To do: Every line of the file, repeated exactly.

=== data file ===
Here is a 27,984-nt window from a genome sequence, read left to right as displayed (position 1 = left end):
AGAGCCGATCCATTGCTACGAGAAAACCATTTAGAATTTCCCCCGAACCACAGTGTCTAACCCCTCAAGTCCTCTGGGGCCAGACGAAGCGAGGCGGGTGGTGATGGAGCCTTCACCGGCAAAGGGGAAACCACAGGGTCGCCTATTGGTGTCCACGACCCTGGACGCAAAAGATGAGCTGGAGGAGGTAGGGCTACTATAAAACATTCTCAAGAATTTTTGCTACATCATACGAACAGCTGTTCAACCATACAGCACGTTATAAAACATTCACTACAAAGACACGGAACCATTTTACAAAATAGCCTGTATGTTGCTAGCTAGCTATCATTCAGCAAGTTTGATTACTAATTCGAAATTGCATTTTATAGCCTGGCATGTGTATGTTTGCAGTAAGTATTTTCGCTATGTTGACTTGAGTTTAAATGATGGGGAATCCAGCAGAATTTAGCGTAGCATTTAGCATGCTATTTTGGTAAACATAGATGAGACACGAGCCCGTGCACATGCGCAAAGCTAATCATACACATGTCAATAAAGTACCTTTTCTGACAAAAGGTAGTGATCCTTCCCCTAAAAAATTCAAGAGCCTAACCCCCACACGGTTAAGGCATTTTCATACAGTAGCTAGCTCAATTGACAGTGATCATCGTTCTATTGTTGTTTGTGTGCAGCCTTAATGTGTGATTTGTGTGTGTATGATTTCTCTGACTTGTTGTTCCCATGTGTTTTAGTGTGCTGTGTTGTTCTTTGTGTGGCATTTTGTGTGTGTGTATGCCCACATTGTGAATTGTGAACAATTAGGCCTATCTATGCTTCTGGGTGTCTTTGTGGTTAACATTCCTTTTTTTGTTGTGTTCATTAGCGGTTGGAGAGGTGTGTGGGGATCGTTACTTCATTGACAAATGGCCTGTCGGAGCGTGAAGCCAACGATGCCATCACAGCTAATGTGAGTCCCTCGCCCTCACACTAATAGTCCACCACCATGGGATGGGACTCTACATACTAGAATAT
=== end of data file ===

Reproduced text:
Here is a 27,984-nt window from a genome sequence, read left to right as displayed (position 1 = left end):
AGAGCCGATCCATTGCTACGAGAAAACCATTTAGAATTTCCCCCGAACCACAGTGTCTAACCCCTCAAGTCCTCTGGGGCCAGACGAAGCGAGGCGGGTGGTGATGGAGCCTTCACCGGCAAAGGGGAAACCACAGGGTCGCCTATTGGTGTCCACGACCCTGGACGCAAAAGATGAGCTGGAGGAGGTAGGGCTACTATAAAACATTCTCAAGAATTTTTGCTACATCATACGAACAGCTGTTCAACCATACAGCACGTTATAAAACATTCACTACAAAGACACGGAACCATTTTACAAAATAGCCTGTATGTTGCTAGCTAGCTATCATTCAGCAAGTTTGATTACTAATTCGAAATTGCATTTTATAGCCTGGCATGTGTATGTTTGCAGTAAGTATTTTCGCTATGTTGACTTGAGTTTAAATGATGGGGAATCCAGCAGAATTTAGCGTAGCATTTAGCATGCTATTTTGGTAAACATAGATGAGACACGAGCCCGTGCACATGCGCAAAGCTAATCATACACATGTCAATAAAGTACCTTTTCTGACAAAAGGTAGTGATCCTTCCCCTAAAAAATTCAAGAGCCTAACCCCCACACGGTTAAGGCATTTTCATACAGTAGCTAGCTCAATTGACAGTGATCATCGTTCTATTGTTGTTTGTGTGCAGCCTTAATGTGTGATTTGTGTGTGTATGATTTCTCTGACTTGTTGTTCCCATGTGTTTTAGTGTGCTGTGTTGTTCTTTGTGTGGCATTTTGTGTGTGTGTATGCCCACATTGTGAATTGTGAACAATTAGGCCTATCTATGCTTCTGGGTGTCTTTGTGGTTAACATTCCTTTTTTTGTTGTGTTCATTAGCGGTTGGAGAGGTGTGTGGGGATCGTTACTTCATTGACAAATGGCCTGTCGGAGCGTGAAGCCAACGATGCCATCACAGCTAATGTGAGTCCCTCGCCCTCACACTAATAGTCCACCACCATGGGATGGGACTCTACATACTAGAATAT